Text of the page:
Posted by: usergoogol | May 10, 2010 12:14 PM | Report abuse

If we're going to go to our sci-fi proclivities, I always saw the Euro as a first step in the eventual erosion of European borders into somethine more like the United States. Sure, they'd run into a few bumps along the way, but rather than break them apart it would just push them towards strengthening the EU Constitution and government because there's just too much money in banding together to allow them to break up.

I have to say that the last couple weeks sort of dimmed my hopes in that regard, but this bailout and that they seem committed to defending the Euro at all costs, has reinvigorated my beliefs a bit.

Of course, all this eventually leads to a United Federation of Planets and Star Trek being real. Real, I tell you!

Posted by: MosBen | May 10, 2010 12:20 PM | Report abuse

Who cares as long as it sounds good? Drill baby drill.

Posted by: jldarden | May 10, 2010 12:21 PM | Report abuse

Has it not been noted yet that one of the main purposes of the IMF is to bail out countries using cheap loans in exchange for structural reforms? Sounds like the Republicans should just be honest and argue against US participation in the IMF.

Posted by: etdean1 | May 10, 2010 12:53 PM | Report abuse

etdean1, I did mention it. I did!

Posted by: MosBen | May 10, 2010 2:27 PM | Report abuse

The Republicans stand firmly in opposition to thinking about any issue for more than five seconds before choosing a stance.

Posted by: jeffwacker | May 10, 2010 2:42 PM | Report abuse

If there is no risk to the U.S., why did Simon Johnson estimate "the U.S. government's potential exposure at $10 billion to $50 billion," according to the LATimes?

http://bit.ly/bgAXf5

Posted by: joeb4 | May 13, 2010 4:18 PM | Report abuse

Ezra Klein's post fails to make some important distinctions. The most important is that the United States is the largest contributor to the IMF and if the loans default then the nations that give money to the IMF will need to back it up, which means that the United States will be on the hook for the most money again. Also in light of the Greek Government Works violent protests about cutting government spending I don't have a whole lot of hope that Greece can be saved.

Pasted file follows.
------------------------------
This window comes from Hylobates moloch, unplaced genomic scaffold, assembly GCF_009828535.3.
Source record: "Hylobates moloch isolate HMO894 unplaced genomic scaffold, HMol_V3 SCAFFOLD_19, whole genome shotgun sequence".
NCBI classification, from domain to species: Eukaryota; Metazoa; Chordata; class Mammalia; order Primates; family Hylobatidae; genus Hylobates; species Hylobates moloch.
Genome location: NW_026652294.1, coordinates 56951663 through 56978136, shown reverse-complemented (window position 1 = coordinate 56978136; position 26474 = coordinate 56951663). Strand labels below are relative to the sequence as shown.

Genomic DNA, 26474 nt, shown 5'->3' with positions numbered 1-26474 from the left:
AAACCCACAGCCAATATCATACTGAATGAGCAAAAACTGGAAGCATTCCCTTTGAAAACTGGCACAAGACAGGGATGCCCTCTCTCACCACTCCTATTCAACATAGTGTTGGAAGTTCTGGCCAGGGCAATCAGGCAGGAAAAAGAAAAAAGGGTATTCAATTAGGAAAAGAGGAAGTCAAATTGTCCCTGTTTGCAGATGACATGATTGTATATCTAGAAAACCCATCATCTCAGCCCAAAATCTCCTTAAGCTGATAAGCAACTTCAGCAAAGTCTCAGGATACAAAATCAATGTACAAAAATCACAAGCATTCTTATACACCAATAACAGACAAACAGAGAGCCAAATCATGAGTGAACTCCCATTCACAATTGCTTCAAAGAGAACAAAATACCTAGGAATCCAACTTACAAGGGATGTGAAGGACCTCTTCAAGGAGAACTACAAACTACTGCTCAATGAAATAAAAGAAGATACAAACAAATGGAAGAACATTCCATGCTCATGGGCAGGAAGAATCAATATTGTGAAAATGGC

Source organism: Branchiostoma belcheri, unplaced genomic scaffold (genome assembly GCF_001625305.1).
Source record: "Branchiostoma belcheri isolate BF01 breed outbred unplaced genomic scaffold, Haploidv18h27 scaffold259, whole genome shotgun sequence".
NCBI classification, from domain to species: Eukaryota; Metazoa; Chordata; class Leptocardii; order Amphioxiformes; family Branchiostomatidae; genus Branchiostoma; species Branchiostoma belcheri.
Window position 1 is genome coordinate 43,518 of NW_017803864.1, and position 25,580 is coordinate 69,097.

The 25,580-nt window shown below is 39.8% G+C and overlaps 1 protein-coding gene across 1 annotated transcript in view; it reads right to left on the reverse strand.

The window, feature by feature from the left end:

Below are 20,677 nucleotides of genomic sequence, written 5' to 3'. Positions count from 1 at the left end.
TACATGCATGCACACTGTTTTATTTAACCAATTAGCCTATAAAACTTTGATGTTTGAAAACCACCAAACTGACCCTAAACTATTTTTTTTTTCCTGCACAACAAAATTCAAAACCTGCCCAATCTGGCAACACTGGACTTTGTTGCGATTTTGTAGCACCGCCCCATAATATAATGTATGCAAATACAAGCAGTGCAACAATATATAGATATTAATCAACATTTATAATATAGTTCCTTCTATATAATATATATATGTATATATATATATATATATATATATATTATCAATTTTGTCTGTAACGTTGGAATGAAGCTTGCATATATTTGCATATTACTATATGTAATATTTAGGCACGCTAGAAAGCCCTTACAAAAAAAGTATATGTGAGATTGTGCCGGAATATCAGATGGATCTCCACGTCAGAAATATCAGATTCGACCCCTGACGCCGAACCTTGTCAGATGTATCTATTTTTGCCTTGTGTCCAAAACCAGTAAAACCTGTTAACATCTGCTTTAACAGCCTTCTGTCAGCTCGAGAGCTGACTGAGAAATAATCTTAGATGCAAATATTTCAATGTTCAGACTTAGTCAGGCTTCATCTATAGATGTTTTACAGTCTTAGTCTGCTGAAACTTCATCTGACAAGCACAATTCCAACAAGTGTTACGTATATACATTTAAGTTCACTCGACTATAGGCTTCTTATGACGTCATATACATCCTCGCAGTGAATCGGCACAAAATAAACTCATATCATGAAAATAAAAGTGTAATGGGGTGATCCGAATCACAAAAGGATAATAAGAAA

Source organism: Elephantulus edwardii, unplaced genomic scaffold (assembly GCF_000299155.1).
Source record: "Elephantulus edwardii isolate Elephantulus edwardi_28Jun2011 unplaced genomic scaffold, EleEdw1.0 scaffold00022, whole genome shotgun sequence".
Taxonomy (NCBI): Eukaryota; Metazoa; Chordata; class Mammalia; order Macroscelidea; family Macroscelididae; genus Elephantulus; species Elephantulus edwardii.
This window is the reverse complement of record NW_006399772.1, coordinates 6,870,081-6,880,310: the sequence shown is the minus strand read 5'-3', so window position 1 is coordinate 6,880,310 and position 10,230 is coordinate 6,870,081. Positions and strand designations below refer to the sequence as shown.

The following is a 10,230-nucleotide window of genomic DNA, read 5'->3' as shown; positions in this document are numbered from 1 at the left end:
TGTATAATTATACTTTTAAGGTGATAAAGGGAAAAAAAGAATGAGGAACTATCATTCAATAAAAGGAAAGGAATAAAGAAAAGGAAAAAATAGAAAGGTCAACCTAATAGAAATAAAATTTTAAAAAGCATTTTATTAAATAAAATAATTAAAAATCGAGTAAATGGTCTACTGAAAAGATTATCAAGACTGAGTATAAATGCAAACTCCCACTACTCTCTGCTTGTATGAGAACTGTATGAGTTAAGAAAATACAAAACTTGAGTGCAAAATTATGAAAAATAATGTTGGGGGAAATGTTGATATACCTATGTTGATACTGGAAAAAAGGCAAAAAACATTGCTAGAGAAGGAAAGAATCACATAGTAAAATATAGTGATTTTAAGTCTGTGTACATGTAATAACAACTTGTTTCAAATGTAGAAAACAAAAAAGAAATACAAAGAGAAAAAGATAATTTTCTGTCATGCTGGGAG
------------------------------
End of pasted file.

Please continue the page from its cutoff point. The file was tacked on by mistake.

The current global financial criss and the severe risk is that Governments, not just our own have over extended themselves at the same time as setting up too big to fail companies and we have now put way too much pressure on tax payers, the only way out of this problem is to cut Government Spending, not look for ways in which we can be obligated to pay more.

Posted by: daveo2324 | May 13, 2010 5:35 PM | Report abuse

Hey Ezra, instead of engaging in a childish game of, "he did it first", why don't you grow up and recognize that we can not keep spending money like it grows on trees - it is killing our economy. And these same policies are on display all over the world; Greece is just the extreme example at the moment - I don't care if it was Republicans or Democrats spending the money; IT HAS TO STOP BEFORE IT IS TOO LATE!

Posted by: pdjskm | May 13, 2010 6:01 PM | Report abuse

Very interesting that Dems want to continue to try and spend our way into oblivion... no matter what the entitlement is. Whether it be a failing socialist government or some other "for the greater good" "the sky is falling" "collective over individual" redistributionist(new word) reason.

Maybe someone can help me understand the total dollar cost to the U.S. taxpayers that the IMF distribution, combined with the losses not yet realized in the US Govt purchase of euros... and finally the 2nd bailout of AIG (who is issuing the credit default swaps... again... betting against Greece) when Greece falls anyway? Is it more that a little?

Posted by: Dave_EDU | May 13, 2010 6:41 PM | Report abuse

I may well be the least economically sophisticated of all of today’s posters. But I would just like to know “Where does it all stop?”

It seems to me that we are being facing a hostage situation. And this is just the latest demand! But who are these financial terrorists, rioting in the Greek capital? They are the seemingly able-bodied public sector workers of Athens, who have been forced to take 14 months of pay for 12 or less months of work each year! Oh the cruelty of it all!